They now facilitate ‘travel rehearsals’ where children can practice their journey through the airport and onboard aircraft. They are also working directly with families.
Humza Dabab recently flew from Melbourne to Dubai with his mother and two siblings and was treated to a VIP experience from Emirates – his favourite airline. This was his first flight with Emirates, though his parents advised he is already very familiar with all facets of Emirates through his own studies – from the aircraft itself, to the inflight entertainment ice, the cabin crew uniform and the safety video. Humza bought his own safety belt to simulate and act out the safety advisory, to which he has memorised all the words, and has a collection of Emirates aircraft models to practice the take-off and landing experience. Humza’s mother Lamees said: “The plane is Humza’s happy place. The destination is not even the most exciting part of the journey, I can wholeheartedly say it is the plane ride itself. He is so excited to be finally travelling with Emirates.”
Humza is autistic and being on time is a crucial requirement for his particular needs. The potential of running late or missing the flight would cause significant anxiety which must be alleviated in advance. Emirates and Dubai International Airport employees are trained and prepared for these requests and can facilitate priority boarding for neurodivergent passengers, referred to as People of Determination in the UAE, as well as offering a support system in the airport for customers who declare their additional needs.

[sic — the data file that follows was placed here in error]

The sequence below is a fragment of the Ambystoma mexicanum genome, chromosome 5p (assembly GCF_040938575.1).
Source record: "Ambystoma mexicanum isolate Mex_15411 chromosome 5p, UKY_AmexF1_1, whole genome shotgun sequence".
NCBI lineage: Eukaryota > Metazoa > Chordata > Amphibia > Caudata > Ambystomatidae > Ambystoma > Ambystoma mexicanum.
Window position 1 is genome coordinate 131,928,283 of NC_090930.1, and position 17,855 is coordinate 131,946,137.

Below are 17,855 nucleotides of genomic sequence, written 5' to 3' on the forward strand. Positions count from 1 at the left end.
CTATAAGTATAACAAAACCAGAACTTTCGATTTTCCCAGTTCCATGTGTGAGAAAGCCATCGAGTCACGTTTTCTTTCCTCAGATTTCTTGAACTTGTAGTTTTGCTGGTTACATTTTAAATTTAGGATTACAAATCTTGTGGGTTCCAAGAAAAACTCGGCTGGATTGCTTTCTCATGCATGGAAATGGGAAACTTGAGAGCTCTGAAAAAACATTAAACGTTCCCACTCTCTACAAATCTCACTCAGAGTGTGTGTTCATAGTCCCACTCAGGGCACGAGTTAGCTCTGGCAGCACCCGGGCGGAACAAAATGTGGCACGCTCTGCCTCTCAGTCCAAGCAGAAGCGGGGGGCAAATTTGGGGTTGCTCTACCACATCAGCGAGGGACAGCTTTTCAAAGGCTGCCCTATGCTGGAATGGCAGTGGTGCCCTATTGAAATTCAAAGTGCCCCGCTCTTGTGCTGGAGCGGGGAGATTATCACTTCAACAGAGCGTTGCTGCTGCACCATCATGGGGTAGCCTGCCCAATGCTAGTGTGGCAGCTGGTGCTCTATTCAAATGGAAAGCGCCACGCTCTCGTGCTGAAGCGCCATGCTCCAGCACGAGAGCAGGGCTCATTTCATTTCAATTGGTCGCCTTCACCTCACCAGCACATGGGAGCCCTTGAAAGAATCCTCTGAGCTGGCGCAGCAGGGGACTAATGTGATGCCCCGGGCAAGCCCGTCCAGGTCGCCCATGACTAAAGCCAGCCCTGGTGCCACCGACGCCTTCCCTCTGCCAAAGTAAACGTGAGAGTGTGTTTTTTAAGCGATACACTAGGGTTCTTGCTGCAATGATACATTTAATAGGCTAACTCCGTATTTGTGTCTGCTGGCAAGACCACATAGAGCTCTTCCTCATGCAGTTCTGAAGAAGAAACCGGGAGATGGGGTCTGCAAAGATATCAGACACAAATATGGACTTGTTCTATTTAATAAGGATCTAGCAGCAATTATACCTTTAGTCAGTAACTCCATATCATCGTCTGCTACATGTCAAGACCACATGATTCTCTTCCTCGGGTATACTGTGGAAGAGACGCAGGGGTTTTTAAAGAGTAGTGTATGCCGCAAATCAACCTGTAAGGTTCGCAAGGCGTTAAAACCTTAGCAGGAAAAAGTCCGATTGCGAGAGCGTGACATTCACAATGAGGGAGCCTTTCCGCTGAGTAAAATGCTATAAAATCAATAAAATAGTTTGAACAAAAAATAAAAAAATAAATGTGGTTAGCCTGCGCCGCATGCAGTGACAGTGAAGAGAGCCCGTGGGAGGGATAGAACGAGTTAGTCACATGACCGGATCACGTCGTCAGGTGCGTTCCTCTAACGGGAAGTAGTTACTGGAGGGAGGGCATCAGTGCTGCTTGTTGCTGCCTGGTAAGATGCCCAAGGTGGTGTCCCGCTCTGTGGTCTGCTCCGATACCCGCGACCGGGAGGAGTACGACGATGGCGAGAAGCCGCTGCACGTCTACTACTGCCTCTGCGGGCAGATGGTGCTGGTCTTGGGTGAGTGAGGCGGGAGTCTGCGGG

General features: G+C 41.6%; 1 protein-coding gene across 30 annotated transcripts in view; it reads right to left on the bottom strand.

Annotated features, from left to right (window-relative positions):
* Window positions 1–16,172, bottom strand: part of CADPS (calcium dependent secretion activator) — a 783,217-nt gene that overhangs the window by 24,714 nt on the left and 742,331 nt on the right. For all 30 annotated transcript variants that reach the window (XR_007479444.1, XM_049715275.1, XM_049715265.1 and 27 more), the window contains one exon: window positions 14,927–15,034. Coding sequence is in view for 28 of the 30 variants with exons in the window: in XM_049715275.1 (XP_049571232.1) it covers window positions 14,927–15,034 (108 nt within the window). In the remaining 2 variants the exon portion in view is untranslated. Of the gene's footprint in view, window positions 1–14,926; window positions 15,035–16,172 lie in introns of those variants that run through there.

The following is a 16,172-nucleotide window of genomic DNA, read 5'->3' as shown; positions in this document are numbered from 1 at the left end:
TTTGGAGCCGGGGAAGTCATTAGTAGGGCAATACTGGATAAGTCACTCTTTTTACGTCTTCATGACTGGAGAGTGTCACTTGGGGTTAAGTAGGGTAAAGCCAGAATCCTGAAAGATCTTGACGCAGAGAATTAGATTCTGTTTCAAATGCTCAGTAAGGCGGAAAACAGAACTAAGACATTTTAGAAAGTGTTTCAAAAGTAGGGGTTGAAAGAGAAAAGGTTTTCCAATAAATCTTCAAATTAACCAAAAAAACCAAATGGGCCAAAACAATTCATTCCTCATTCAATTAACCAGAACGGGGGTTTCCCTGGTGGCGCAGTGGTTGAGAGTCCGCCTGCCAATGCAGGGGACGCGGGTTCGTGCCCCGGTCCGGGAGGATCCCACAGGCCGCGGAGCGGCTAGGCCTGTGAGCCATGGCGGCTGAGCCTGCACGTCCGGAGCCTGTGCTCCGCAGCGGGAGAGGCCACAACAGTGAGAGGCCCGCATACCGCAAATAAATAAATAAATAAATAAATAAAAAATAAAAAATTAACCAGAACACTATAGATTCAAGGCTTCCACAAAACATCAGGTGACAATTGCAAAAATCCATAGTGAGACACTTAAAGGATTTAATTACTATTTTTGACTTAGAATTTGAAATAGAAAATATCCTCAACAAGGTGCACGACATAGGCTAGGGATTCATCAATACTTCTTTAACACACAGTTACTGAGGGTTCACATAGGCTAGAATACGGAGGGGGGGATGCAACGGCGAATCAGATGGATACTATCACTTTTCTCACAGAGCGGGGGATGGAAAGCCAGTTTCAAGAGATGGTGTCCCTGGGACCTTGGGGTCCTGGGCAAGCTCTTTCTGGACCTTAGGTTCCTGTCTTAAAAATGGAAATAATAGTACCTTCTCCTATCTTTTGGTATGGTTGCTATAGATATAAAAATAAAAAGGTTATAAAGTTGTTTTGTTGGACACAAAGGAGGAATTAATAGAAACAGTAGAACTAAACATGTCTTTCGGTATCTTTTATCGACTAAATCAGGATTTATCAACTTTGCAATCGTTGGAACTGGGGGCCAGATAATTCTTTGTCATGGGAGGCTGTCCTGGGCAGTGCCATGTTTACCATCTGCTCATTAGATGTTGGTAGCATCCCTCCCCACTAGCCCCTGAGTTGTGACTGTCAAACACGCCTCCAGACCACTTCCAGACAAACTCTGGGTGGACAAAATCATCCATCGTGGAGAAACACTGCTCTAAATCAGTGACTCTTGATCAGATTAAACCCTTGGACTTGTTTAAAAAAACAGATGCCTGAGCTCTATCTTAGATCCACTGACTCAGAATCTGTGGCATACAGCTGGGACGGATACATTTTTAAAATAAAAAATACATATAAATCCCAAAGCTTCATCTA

Emirates has also been working closely with Dubai Airports to facilitate travel rehearsals for neurodiverse children, including students from the Mohammed bin Rashid Center for Special Education. These rehearsals form part of the accessible and inclusive travel programme developed by Dubai Airports and Emirates, designed to help customers familiarise themselves with the airport environment, its people and processes, prior to travel. The students are accompanied by family members and therapists through the airport and aircraft to simulate an authentic travel experience, including the physical artefacts and processes that passengers will go through on the day of travel, like boarding passes and security screening. The practice process helps the families gain confidence in managing the experience, whilst also enabling Emirates and Dubai Airports to constantly improve services for passengers with additional needs.
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